You need a sound card for audio in/out. The computer either came with one or you bought a better one that you either installed inside or is external in a rack or sitting ontop of your desk somewhere.
That’s what Cubase will recognize as your audio in/out. And that’s what should be hooked up to your sound system for playback (or headphones or coming out of your computer’s speakers).

if you have no interface that you had installed inside or out, then you should have some minimal sound card that came stock with the computer otherwise you wouldn’t be able to hear anything including mp3’s, audio cds, movies, etc.

So the default audio in the device menu is your system audio default. (not sure what it’s called in your PC, in a mac it’s something like core audio or system default, etc.). You shouldn’t have more than one or two choices in that window, if you don’t have an audio interface to choose. Again the M-audio ES 88 is not an audio interface, so you won’t find that in there no matter how many drivers you’ve installed. The driver for the Keystation will only enable you computer and software to recognize that it’s there as a midi keyboard, not as a sound source.

If that is all you have, you’re using a world class software with a decent midi controller with a minimal audio card.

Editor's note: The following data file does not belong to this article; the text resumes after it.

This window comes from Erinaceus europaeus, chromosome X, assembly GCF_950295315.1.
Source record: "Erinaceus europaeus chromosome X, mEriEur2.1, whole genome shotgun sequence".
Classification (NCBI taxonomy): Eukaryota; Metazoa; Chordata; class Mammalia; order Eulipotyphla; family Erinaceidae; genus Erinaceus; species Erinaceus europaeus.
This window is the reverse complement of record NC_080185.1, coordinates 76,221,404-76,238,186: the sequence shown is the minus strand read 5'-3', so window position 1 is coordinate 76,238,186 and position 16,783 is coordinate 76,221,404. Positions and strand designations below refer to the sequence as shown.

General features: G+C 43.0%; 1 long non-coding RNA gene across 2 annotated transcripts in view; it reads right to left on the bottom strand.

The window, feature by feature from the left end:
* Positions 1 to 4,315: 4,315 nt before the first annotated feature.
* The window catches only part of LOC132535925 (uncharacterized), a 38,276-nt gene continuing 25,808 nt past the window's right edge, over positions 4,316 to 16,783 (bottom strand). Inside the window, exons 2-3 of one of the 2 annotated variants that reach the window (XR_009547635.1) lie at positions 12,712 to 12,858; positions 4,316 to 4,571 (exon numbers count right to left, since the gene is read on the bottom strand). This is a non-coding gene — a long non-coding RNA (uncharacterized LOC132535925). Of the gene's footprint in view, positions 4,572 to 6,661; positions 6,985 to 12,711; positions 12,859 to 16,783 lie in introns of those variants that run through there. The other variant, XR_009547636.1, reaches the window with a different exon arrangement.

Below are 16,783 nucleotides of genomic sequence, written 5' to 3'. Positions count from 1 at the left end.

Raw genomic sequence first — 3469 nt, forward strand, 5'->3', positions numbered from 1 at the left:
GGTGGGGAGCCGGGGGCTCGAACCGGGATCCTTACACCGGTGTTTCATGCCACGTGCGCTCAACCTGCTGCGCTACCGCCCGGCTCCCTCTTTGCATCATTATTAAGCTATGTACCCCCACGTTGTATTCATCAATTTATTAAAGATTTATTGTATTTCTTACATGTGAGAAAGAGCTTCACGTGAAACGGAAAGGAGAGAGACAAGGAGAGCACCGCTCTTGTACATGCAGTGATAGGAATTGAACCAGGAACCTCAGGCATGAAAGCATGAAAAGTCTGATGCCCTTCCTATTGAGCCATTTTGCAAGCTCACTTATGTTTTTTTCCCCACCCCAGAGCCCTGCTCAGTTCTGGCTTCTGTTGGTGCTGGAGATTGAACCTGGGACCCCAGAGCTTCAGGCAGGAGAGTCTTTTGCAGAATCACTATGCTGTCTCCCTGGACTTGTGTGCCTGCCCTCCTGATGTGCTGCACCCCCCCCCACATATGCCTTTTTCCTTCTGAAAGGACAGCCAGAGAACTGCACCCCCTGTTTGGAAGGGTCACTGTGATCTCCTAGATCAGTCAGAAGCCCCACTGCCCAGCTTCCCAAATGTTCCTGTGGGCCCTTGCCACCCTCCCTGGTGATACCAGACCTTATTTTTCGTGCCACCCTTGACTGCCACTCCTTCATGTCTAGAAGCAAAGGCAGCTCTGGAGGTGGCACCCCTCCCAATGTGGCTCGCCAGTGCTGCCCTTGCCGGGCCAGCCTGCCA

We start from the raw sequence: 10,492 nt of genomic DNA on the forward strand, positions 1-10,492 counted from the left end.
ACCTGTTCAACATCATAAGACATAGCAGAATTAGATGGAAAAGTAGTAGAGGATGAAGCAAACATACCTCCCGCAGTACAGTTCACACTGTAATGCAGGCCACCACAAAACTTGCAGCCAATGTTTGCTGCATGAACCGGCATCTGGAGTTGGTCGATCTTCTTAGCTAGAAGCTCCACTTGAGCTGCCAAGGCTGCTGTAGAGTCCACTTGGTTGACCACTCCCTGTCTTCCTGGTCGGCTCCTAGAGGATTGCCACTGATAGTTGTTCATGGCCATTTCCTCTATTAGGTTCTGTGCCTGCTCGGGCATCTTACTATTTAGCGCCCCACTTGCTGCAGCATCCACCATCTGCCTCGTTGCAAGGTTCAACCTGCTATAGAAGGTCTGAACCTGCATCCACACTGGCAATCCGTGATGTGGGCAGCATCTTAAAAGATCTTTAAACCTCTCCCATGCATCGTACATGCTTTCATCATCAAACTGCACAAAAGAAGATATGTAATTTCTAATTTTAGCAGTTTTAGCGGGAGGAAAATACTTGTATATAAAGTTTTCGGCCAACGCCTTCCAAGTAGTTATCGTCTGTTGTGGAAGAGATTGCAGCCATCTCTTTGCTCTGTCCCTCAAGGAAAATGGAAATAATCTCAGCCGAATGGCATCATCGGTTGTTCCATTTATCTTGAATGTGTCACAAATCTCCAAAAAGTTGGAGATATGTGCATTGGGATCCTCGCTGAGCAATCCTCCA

You might be able to be satisfied with that (I don’t really know since I’m a mac guy and the mac built in audio is do-able as a last resort). But you might want to add a couple hundred bucks to your budget and get a starters audio interface so you can sing & or play and a real instrument into Cubase for recording. If you just want to use the sounds that came with Cubase (do-able too) then you can use the VSTinstruments that came with it. or buy more VSTinstruments there’s so many of them I wouldn’t know where to begin, but a good music store has many of them and you can just type in your search window VST Instruments and you’ll find a ton that you can audition over the internet. But again you won’t be able to appreciate the demos if you don’t have a good audio playback setup (via some kind of decent audio interface).